Author: Stuart Fuller
Imagine walking down the street and seeing someone sitting on a bench, head between their legs, sweating and looking very off color. I’m sure we would all be worried and offer assistance. But without understanding the context, clusters, or congruence of the situation it would be foolish to act. Perhaps the person was a marathon runner, taking a quick breather in the middle of the race. Knowing that context we would likely just encourage him to carry on rather than administering any first aid.
Understanding context, clusters, or congruence, or the “3 C’s,” is a fundamental part of a comprehensive brand protection strategy that an organization should use to prevent financial and reputational damage from fraudulent activity. One key aspect of understanding the 3 C’s is that of gathering, and acting upon, actionable intelligence. Whilst brand protection specialists such as OpSec Security leverage technology including network intelligence, situational analysis, and formulating targeted insights to provide valuable and timely information on threats to an organization’s intellectual property, activating end-customers to become brand advocates, and supplementing the reporting of suspicious web activity is a low-cost, high-impact tactic.
Actionable Intelligence must be relevant and reliable which is why using the three C’s approach to customer education is adopted by many global brands today. At the most basic level of monitoring for counterfeit and fraudulent activity against a brand holder, understanding the threat landscape and trends is vital, which is where customer observations are incredibly useful. However, unless customers, clients or prospects of a service can recognize when the context is wrong, the clusters of information are incorrect and the congruence of the communication is not consistent, then it may be hard to cut through the noise to find the real nature of the threats. The digital landscape presents a host of risks to brands which is why developing a brand protection strategy that is underpinned by actionable intelligence is now a necessity rather than an optional expense.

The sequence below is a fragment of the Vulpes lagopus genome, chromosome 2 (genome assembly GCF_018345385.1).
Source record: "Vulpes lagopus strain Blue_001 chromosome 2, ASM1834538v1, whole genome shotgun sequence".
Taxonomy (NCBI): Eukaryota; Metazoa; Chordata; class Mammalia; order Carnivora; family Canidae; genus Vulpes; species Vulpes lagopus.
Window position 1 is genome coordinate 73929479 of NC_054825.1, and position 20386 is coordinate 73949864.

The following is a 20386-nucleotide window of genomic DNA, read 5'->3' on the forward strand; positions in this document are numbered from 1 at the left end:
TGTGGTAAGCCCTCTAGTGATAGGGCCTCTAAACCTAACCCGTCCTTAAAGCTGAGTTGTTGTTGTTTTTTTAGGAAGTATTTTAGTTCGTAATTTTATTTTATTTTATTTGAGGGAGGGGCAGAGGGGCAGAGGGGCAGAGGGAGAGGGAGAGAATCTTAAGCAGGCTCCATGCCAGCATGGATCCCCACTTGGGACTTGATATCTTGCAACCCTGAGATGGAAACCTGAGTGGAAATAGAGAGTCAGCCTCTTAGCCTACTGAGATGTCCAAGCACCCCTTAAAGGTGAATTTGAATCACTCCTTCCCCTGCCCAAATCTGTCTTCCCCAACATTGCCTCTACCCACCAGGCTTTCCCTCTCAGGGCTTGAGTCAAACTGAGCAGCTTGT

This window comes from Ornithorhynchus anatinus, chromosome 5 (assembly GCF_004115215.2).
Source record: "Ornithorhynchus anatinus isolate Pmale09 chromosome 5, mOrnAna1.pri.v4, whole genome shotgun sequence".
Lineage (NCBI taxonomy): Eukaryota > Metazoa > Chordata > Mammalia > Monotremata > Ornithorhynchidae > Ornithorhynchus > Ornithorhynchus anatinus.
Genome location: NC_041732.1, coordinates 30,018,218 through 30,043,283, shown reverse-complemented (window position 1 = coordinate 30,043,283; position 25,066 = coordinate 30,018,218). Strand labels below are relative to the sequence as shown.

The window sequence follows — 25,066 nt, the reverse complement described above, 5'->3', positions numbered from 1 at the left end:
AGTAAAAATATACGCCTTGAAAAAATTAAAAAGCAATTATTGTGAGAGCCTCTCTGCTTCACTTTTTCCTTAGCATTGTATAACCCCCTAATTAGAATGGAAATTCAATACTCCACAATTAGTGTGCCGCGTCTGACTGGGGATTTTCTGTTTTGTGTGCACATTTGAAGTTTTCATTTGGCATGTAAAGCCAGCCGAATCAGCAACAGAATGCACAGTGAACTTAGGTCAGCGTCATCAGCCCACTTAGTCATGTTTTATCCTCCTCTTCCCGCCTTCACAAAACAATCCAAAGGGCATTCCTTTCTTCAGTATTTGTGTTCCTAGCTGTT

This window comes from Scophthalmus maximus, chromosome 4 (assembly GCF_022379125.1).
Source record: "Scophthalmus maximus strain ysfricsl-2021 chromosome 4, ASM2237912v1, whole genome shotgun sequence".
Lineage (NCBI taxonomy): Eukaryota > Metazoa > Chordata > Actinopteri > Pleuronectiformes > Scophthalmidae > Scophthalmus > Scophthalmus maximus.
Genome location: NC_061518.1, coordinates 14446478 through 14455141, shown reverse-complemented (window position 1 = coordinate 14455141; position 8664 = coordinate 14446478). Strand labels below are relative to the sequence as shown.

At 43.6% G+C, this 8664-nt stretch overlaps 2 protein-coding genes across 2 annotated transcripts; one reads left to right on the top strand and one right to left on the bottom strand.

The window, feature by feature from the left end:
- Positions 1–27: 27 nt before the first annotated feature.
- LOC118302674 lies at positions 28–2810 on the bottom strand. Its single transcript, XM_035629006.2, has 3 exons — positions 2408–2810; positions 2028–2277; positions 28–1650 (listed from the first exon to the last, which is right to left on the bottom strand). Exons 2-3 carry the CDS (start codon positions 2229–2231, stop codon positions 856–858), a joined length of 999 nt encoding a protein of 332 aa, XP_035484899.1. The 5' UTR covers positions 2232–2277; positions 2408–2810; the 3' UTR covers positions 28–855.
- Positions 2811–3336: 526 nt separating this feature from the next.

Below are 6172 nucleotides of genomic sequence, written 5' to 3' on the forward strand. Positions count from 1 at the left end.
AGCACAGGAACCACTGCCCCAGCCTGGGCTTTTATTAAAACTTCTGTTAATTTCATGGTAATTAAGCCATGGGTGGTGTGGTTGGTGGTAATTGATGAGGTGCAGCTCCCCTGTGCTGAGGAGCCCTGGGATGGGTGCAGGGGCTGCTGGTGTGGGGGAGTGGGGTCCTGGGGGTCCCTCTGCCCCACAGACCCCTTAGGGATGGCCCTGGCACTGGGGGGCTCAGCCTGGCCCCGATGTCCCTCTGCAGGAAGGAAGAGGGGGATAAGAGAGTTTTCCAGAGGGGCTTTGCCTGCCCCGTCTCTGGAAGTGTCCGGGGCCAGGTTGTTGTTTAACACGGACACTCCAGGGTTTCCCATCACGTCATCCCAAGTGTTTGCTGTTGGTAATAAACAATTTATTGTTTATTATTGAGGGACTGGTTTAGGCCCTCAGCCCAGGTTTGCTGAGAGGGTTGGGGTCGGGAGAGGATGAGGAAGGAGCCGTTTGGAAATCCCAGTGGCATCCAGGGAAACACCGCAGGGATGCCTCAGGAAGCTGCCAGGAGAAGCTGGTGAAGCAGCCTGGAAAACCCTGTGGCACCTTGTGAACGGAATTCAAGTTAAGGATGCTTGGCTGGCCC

So, what do we mean when we talk about context, clusters and congruence, and their importance to actionable intelligence?
When we talk about Context in terms of IP abuse and fraud, we normally refer to the relevance of the message or threat. The Nigerian 419 scams are as old as the Internet itself and whilst 99.999% of recipients of the far-fetched emails promising millions for very little in return file them in trash, it only takes one victim to make the scams worthwhile, which is why they are still in circulation. The complete randomness of them is an example of context – there is no reason why the deposed crown prince of an African state would contact you, nor why they would be willing to transfer millions of dollars to your bank to help them.
For a brand holder, the relevance of the IP abuse gives it context. Many global brands not only have to fight a war against the counterfeiters but also about the brand abusers who create inferior products that the organization has never manufactured and slaps a logo on it. The context is wrong for a Burberry print car or a Netflix watch. Yet these examples of counterfeit branded products have been promoted by fraudsters.
Many brands look at diversifying their product range from time to time. When Richard Branson opened the first Virgin store in London in 1971 who would have believed that fifty years later they would be flying people around the world, and even into space. The Virgin Group has had its fingers in so many industries since launch but has always given consumers the context as to why they are doing something new or completely different. The key for brand holders is providing that brand context in a clear fashion for consumers, developing the Brand Promise.
Hand in hand with that approach could be a mechanism for someone to check the legitimacy of a product as well as any websites selling the brand – if a consumer is unsure whether a branded product is genuine or not then this is a simple win-win solution. This also enables the brand holder to collect some valuable analytics about sales channels and volume of potential counterfeits that customers are seeing.